“Yes,” said Elmira, “and the day I write him you’ll take the Springfield neither uncle nor cousin 8 страница bus and go to General Delivery and get my letter and write back to me in a boy’s hand. I know you!”
“Mrs. Brown, speak up—you want to be president of the Honeysuckle Ladies Lodge, right? You run every year now for ten years. You nominate yourself. And always wind up gettin’ one vote. Yours. Elmira, if the ladies wanted you they’d landslide you in. But from where I stand looking up the mountain, ain’t so much as one pebble come rattlin’ down save yours. Tell you what, I’ll nominate and vote neither uncle nor cousin 8 страница for you myself come noon tomorrow, how’s that?”
“Damned for sure, then,” said Elmira. “Last year I got a deathly cold right at election time; couldn’t get out and campaign back-fence-to-back-fence. Year before that, broke my leg. Mighty strange.” She squinted darkly at the lady behind the screen. “That’s not all. Last month I cut my finger six times, bruised my knee ten times, fell off my back porch twice, you hear-twice! I broke a window, dropped four dishes, one vase worth a dollar forty-nine at Bixby’s, and neither uncle nor cousin 8 страница I’m billin’ you for every dropped dish from now on in my house and environs!”
“I’ll be poor by Christmas,” said Mrs. Goodwater. She opened the screen door and came out suddenly and let the door slam. “Elmira Brown, how old are you?”
“You probably got it written in one of your black books. Thirty-five!”
“Well, when I think of thirty-five years of your life . . .” Mrs. Goodwater pursed her lips and blinked her eyes, counting. “That’s about twelve thousand seven hundred and seventy-five days, or counting three of them per day, twelve thousand-odd commotions neither uncle nor cousin 8 страница, twelve thousand much-ados and twelve thousand calamaties. It’s a full rich life you lead, Elmira Brown. Shake hands!”
“Get away!” Elmira fended her off.
“Why, lady, you’re only the second most clumsy woman in Green Town, Illinois. You can’t sit down without playing the chair like an accordion. You can’t stand up but what you kick the cat. You can’t trot across an open meadow without falling into a well. Your life has been one long decline, Elmira Alice Brown, so why not admit it?”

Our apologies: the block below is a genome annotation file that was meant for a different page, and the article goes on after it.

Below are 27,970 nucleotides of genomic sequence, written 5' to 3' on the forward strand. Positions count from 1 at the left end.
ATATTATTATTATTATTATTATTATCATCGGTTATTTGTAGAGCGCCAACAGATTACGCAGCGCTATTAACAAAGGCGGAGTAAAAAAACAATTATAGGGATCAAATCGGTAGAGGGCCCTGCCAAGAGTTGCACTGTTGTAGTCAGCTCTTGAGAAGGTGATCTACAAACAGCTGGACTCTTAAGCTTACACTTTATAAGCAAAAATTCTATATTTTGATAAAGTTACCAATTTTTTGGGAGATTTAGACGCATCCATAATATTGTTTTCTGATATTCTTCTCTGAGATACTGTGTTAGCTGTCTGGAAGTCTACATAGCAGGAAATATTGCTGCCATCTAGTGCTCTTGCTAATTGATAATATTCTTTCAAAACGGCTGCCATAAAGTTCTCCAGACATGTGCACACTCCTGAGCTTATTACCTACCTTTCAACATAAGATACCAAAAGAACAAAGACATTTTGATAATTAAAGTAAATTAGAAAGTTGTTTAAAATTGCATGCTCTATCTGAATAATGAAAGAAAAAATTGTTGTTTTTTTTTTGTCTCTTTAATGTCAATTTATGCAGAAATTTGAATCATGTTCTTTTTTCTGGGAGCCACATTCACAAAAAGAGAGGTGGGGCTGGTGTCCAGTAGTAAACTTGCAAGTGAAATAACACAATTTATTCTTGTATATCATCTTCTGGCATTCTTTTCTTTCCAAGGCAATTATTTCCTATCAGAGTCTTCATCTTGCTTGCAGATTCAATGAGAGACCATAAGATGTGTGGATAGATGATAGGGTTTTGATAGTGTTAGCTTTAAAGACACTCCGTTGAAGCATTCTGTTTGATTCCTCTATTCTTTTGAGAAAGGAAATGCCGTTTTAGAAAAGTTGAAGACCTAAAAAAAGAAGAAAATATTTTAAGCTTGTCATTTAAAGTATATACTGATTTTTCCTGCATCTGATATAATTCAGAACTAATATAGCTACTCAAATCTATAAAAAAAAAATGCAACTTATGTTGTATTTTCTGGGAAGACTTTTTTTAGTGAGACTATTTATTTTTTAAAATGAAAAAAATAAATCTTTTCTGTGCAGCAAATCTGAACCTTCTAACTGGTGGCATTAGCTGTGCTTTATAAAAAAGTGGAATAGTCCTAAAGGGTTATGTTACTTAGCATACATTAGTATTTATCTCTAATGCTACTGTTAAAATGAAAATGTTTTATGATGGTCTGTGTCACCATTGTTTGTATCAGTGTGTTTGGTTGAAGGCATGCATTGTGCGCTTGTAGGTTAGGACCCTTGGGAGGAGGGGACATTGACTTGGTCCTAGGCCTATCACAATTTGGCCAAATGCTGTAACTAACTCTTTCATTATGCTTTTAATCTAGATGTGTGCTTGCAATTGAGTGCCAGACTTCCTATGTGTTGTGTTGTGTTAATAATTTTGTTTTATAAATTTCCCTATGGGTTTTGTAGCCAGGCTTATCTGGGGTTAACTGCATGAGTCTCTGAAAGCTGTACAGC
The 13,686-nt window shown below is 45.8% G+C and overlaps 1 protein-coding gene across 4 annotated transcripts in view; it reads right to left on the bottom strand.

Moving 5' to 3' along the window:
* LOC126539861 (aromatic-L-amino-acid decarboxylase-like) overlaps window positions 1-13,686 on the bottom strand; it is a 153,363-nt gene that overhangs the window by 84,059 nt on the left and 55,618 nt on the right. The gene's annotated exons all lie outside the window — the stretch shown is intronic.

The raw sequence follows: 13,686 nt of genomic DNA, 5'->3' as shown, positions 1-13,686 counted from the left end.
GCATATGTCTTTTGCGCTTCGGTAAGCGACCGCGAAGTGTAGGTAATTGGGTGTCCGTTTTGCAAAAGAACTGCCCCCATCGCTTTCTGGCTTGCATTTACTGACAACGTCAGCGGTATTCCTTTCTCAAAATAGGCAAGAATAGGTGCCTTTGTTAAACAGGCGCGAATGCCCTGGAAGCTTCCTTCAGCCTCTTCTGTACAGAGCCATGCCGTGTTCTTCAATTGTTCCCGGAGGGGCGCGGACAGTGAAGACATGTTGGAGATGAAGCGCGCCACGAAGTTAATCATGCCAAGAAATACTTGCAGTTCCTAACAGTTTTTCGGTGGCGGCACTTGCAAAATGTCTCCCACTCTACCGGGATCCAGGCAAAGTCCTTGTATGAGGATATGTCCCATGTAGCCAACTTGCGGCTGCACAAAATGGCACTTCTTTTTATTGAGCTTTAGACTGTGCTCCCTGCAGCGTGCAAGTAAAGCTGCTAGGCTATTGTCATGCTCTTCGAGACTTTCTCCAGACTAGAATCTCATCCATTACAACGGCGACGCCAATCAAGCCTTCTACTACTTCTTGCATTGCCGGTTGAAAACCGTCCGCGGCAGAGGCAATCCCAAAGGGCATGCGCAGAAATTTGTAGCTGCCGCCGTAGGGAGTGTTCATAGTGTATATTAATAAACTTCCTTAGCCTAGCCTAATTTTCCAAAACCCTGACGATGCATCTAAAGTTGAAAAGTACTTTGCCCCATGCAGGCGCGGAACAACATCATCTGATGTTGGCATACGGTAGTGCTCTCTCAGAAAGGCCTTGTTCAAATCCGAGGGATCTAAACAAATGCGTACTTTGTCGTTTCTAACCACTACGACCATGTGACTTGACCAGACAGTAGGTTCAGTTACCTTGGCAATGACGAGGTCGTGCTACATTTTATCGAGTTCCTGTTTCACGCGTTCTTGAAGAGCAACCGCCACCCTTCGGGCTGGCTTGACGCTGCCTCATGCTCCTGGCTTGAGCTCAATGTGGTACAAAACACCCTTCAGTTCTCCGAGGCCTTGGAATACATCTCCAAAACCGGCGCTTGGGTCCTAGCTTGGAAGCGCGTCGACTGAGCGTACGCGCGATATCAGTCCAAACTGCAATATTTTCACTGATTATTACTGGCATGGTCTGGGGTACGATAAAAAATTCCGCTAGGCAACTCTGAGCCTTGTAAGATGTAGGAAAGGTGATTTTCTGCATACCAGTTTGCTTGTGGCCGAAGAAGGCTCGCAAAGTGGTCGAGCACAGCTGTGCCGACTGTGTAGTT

“It wasn’t clumsiness that caused my neither uncle nor cousin 8 страница calamities, but you being within a mile of me at those times when I dropped a pot of beans or juiced my finger in the electric socket at home.”
“Lady, in a town this size, everybody’s within a mile of someone at one time or other in the day.”
“You admit being around then?”
“I admit being born here, yes, but I’d give anything right now to have been born in Kenosha or Zion. Elmira, go to your dentist and see what he can do about that serpent’s tongue in there.”
“Oh!” said Elmira. “Oh, oh, oh neither uncle nor cousin 8 страница!”
“You’ve pushed me too far. I wasn’t interested in witchcraft, but I think I’ll just look into this business. Listen here! You’re invisible right now. While you stood there I put a spell on you. You’re clean out of sight.”
“Course,” admitted the witch, “I never could see you, lady.” Elmira pulled out her pocket mirror. “There I am!” She peered closer and gasped. She reached up like someone tuning a harp and plucked a single thread. She held it up, Exhibit A. “I never had a gray hair in my life neither uncle nor cousin 8 страница till this second!”
The witch smiled charmingly. “Put it in a jar of still water, be an angleworm come morning. Oh, Elmira, look at yourself at last, won’t you? All these years, blaming others for your own mallet feet and floaty ways! You ever read Shakespeare? There’s little stage directions in there: ALARUMS AND EXCURSIONS. That’s you, Elmira. Alarums and Excursions! Now get home before I feel the bumps on your head and predict gas at night for you! Shoo!
She waved her hands in the air as if Elmira were a cloud of things. “My neither uncle nor cousin 8 страница, the flies are thick this summer!” she said.
She went inside and hooked the door.
“The line is drawn, Mrs. Goodwater,” Elmira said, folding her arms. “I’ll give you one last chance. Withdraw from the candidacy of the Honeysuckle Lodge or face me face-to-face tomorrow when I run for office and wrest it from you in a fair fight. I’ll bring Tom here with me. An innocent good boy. And innocence and good will win the day.”
“I wouldn’t count on me being innocent, Mrs. Brown,” said the boy. “My mother says—”
“Shut neither uncle nor cousin 8 страница up, Tom, good’s good! You’ll be there on my right hand, boy.”
“Yes ’m” said Tom.
“If, that is,” said Elmira, “I can live through the night with this lady making wax dummies of me—shoving rusty needles through the very heart and soul of them. If you find a great big fig in my bed all shriveled up come sunrise, Tom, you’ll know who picked the fruit in the vineyard. And look to see Mrs. Goodwater president till she’s a hundred and ninety-five years old.”
“Why, lady,” said Mrs. Goodwater, “I’m three hundred neither uncle nor cousin 8 страница and five now. Used to call me SHE in the old days.” She poked her fingers at the street. “Abracadabra-zimmity-ZAM! How’s that?”
Elmira ran down off the porch.
“Tomorrow!” she cried.
“Till then, lady!” said Mrs. Goodwater.
Tom followed Elmira, shrugging and kicking ants off the sidewalk as he went.
Running across a driveway, Elmira screamed.
“Mrs. Brown!” cried Tom.
A car backing out of a garage ran right over Elmira’s right big toe.